Bituthene in the hope that it would stick. I did, and it did.
(A year later, the basement remains leak-free.)
With the membrane in place, we backfilled carefully, dumping a
2-foot perimeter band of sand against the foundation to avoid
membrane punctures caused by sharp rocks, and then proceeding
to backfill with excavated material. To hide the Bituthene and
protect the foam above grade, I cut 2-foot-wide strips of a
fiber-cement panel siding, HardiPanel, and nailed the strips to
Do They Stack Up?
If you've been mentally building this foundation as I've been
describing it, by now you realize that there are many steps,
and many opportunities for procedures to go awry.
Although the ICFs I used are a good product, the documentation
and instructions could have been stronger. As I puzzled
together the best way to assemble the forms, many of my
questions could be answered only by phoning the
What little guidance I received was strong on concrete
technology but weak on a builder's perspective of how a house
goes together. For example, the recommendation that I form
pockets into which to drop floor trusses — rather than
supporting the trusses on a ledger — added unnecessary
expense, wasted time, and was unforgiving of layout errors.
Details are available for attaching a ledger to ICFs (see
"Step By Step With
Foam Forms," 12/95). I wish I had had this information
before I started.
And then there were the problems that arose as I went about
building a house on top of the foundation. For example, to
disperse a point load, I had to place 3/4-inch plate steel
under a post holding up a corner of the second floor because
there was more polystyrene than concrete at the point of
contact. When I went to attach corrugated steel window wells
around the basement windows, I had nothing to screw into but
foam. And when I went to screw plywood to the interior walls to
support the electrical panel box and mechanical system
components, I discovered that the fastening strips didn't hold
the screws that well. Attaching electrical boxes to the form
was also challenging.
The summer I built this foundation was one of the wettest on
record. Laying up ICFs is time-consuming, and after each rain,
the cellar hole sides collapsed, forcing us to bring back the
excavator to clean out the hole. I lost two weeks dealing with
mudslides, and another two weeks with the Bituthene problem.
Had I used conventional plywood forms, I could have snuck a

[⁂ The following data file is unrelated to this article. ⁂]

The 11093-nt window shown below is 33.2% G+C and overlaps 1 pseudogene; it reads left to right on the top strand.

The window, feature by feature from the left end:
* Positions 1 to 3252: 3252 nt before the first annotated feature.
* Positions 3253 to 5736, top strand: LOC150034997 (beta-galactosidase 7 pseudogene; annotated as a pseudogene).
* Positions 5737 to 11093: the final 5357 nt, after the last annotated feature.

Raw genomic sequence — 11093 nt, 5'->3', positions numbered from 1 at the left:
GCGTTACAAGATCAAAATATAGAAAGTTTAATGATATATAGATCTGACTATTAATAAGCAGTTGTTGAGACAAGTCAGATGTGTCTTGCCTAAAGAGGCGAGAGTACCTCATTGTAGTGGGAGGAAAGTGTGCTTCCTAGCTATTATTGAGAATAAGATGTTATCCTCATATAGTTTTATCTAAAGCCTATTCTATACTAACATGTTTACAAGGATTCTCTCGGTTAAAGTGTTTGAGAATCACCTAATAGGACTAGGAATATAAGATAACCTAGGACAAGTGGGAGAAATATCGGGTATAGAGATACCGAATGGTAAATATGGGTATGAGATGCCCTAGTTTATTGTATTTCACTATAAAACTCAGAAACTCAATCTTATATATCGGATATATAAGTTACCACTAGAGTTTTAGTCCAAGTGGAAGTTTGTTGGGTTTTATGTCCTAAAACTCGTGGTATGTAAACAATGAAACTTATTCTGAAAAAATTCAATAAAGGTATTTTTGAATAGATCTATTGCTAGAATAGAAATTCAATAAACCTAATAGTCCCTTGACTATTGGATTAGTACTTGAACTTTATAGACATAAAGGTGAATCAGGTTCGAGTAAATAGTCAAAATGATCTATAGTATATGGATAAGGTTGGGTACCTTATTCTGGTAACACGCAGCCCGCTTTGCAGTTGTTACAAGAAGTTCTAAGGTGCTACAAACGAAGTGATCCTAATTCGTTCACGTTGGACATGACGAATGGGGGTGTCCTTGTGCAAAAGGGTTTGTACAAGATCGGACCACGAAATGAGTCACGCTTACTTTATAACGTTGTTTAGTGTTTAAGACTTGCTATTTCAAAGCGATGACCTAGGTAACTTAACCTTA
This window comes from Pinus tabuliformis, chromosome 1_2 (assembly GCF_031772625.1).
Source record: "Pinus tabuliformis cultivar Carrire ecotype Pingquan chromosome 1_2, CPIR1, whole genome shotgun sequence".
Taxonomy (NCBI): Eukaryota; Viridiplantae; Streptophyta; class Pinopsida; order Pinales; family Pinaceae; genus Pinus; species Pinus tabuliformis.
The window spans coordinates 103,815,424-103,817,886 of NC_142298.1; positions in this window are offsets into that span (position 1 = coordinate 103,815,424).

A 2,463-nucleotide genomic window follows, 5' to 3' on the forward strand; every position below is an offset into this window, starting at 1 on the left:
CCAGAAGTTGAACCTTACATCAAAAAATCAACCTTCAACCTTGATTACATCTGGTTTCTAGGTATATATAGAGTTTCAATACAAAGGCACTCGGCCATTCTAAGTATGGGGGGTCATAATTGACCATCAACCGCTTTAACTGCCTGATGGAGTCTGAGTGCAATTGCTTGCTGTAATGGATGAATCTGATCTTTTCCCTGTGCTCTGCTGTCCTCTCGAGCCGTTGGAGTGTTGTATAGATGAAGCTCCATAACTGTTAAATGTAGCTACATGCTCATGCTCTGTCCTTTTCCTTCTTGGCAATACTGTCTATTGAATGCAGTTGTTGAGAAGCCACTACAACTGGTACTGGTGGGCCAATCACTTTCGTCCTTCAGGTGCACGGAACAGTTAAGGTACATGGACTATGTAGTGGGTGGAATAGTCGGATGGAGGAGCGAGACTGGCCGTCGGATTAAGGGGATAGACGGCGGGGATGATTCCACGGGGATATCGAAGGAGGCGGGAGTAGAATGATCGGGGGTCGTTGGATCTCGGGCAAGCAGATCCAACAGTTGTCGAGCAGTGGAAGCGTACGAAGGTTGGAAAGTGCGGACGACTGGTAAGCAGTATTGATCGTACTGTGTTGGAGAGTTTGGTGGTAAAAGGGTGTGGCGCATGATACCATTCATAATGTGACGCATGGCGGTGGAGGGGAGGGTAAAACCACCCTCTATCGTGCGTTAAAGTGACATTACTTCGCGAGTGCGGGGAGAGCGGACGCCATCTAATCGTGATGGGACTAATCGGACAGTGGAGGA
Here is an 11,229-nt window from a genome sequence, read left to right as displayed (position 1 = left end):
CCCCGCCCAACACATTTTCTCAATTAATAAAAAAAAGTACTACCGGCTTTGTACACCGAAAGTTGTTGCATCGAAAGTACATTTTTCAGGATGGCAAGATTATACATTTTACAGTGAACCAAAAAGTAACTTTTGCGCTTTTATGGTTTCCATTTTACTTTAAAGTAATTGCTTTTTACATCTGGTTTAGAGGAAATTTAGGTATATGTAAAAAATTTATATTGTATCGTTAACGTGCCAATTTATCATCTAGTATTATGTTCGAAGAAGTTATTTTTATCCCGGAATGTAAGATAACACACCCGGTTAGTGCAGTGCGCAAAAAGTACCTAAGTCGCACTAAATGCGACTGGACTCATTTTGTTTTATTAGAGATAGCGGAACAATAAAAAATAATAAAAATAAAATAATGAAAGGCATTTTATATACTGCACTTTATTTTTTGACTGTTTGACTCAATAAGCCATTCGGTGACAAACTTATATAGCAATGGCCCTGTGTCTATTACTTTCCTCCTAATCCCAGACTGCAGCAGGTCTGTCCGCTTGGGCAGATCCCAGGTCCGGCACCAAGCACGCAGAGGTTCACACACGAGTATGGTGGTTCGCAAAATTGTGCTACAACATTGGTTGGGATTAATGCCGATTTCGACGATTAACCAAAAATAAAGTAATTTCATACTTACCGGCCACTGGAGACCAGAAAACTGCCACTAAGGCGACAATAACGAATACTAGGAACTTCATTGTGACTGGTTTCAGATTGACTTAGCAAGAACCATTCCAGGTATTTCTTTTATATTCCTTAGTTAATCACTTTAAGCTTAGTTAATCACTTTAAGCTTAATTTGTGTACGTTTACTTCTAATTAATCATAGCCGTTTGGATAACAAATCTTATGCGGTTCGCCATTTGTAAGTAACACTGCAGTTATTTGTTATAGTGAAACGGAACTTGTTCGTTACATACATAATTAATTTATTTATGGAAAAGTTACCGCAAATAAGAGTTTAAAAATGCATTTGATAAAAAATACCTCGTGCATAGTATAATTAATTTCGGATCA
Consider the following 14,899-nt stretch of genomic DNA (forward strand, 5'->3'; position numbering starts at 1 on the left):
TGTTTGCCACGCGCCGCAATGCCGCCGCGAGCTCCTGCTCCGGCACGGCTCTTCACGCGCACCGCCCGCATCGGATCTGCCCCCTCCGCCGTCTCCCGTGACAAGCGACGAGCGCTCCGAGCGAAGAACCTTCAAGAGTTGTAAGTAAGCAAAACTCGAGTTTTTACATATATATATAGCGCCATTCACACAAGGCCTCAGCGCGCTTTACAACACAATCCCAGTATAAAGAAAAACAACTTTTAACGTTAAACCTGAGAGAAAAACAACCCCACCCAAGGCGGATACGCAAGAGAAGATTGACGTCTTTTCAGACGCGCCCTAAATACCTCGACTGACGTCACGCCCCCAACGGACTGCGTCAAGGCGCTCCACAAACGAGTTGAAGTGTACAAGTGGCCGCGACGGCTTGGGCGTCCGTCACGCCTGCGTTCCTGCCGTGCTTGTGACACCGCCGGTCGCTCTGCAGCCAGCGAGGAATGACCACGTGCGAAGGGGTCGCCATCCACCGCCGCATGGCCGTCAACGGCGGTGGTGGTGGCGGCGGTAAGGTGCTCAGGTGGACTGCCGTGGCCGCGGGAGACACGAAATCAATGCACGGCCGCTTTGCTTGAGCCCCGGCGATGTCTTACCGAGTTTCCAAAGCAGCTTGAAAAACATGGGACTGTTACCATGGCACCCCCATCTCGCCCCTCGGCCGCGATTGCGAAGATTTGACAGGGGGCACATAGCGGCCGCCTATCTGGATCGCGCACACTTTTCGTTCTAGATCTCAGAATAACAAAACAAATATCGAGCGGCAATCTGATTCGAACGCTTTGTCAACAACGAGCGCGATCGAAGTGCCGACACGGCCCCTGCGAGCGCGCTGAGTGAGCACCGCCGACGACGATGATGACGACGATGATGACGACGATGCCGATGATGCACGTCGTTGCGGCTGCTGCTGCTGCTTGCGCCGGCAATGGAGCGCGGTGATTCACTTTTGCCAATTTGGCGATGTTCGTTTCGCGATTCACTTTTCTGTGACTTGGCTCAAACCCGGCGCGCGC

foundation in between storms and mopped on asphalt
dampproofing, all in a matter of three or four days.
I'm planning to build a deck, but since I can't attach it to
the foundation, it will have to be a free-standing structure
supported by additional concrete piers — an added
expense. If I decide to add a family room, there will be
similar problems, as I work out the best way to attach a poured
concrete frost wall to an ICF wall with a waterproof
Sometimes, Low Tech Beats High
ICFs entered the market as an innovative solution challenging
a time-tested, low-tech building system for foundations —
plywood forms filled with concrete. While the insulating
benefit of ICFs is hard to ignore (my ICF manufacturer claims
an R-value of 22, while others boast values as high as 40), I
wonder if this feature is worth the time and trouble of
learning a new set of skills, dealing with new materials, the
potential for blowouts, the extra cost of using skilled labor,
the extended construction time, and the need for long-distance
Could some of my problems have been avoided? Sure. I take full
responsibility for plunging in before fully investigating ICF
building technology and not putting in the extra thought needed
to plan out an ICF foundation. On the other hand, some problems
and system limitations would not have gone away. These include
the extended building time, waterproofing problems, the cost of
skilled labor, and structural restrictions.
My suggestion: If you decide to use ICFs, pull together
information from several manufacturers, watch their videos, and
then choose an approach that fits your building style. Also,
buddy up with someone who builds with ICFs before attempting
one on your own.
Lee McGinleyis a builder in Addison,